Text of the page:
THE ODYSSEY ONLINE: 10 Times Travel Taught Me Important Life Lessons
What I’ve learned from traveling that books could have never taught me.
Indeed, getting away is so much fun, especially to surreal places that are very different from your hometown, but that is only one way to see it. Time and again, I wonder to myself: Whatever lessons I have accumulated through my travels, would I have ever learned them in school or at a library? Maybe, but not exactly.
You know the top-most part in Maslow’s Hierarchy that we all are aching to achieve, the self-actualization? Precisely that is what traveling has given me, something schools never taught me- Lessons that give life a deeper meaning. Here are 10 times travel taught me what books never could:
1. Fear is just an illusion
The first time I had to travel solo to Austin, TX, it was because my friend had canceled on me, and my tickets were already booked. The first time I climbed a mountain in Nepal, it was because the team I traveled with was doing it, and I had no other option. My instructor literally had to push me for my first scuba dive stride because I was too afraid to do it in the deep. Believe me, I dreaded a lot of things before I started traveling. But because I was pushed out of my comfort zone each time, I realized that fear is just a conditioning that anyone can overcome. On the other side of fear is strength.
2. Your problems are smaller than they seem
Whether it is breathing in the air under a thick blanket of stars in Kenya, unharmed by the city lights or a 5-year-old homeless kid playing tag with his street-friends in India, experiences like these are bound to stir something within you. You become less greedy and come to appreciate what you already have a lot more.
3. There is a lot to be grateful for
I can’t tell you the number of times I have come across people who haven’t been able to travel because of health problems, affordability, life-long injury etc. It only made me realize how much of a privilege being able to travel is, and that not many of us realize that. To see nature’s intricately woven wonders placed all around the world, all so different from one another, and to not feel a renewed appreciation for life is impossible.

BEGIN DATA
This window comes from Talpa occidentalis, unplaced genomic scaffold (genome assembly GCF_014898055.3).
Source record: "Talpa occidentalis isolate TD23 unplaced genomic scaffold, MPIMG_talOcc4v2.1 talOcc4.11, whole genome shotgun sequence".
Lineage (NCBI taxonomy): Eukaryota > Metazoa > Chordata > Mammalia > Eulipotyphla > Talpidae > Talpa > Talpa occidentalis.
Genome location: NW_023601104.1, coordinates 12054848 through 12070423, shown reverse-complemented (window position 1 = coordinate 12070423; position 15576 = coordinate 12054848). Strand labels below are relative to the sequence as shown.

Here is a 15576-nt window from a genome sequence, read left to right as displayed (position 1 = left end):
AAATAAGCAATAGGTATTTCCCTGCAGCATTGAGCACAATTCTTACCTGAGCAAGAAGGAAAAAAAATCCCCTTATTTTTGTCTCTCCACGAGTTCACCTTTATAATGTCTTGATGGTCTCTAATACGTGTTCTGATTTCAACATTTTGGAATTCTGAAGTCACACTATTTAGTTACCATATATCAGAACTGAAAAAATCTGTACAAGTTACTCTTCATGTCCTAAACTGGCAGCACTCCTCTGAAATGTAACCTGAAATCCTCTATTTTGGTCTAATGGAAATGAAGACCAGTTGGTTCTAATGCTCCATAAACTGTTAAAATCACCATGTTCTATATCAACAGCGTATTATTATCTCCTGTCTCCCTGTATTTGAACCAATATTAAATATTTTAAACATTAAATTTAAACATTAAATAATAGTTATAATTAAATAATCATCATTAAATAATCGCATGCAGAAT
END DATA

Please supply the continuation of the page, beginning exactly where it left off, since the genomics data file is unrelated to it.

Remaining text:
4. Home isn’t necessarily where you were born/where you spent your life
I learned early on that home is just a feeling and not a tangible place. Trotting around the world can make you feel ‘at home’ in the oddest of places, be it on the summit of a mountain amongst strangers that have bonded to become family-like over days of hiking, or in a 9-hour train from Milan to Rome just staring at the beam of the sun peeking through the scenic Apennine Range bordering the vast sunflower fields. It could be an indescribable nostalgia or the manifestation of your ideal home.
5. Travel isn’t a solution for running away from your problems
“I need a vacation from this hideous work life!” or “I need a break from all this drama!” Are just a few reasons why people seek to buy plane tickets to paradise. Traveling isn’t paradise, and it surely isn’t the solution to your problems. Yeah, your problems do not chase you to a new destination (except in your head), but they do not resolve themselves back home. I used travel as a method of denial, and it surely showed me my place: neither were the problems I was running from solved nor was traveling all sugar and candies for me. If anything, over the years I learned to respect traveling and let it teach me what it has in store, instead of forcing the unnatural.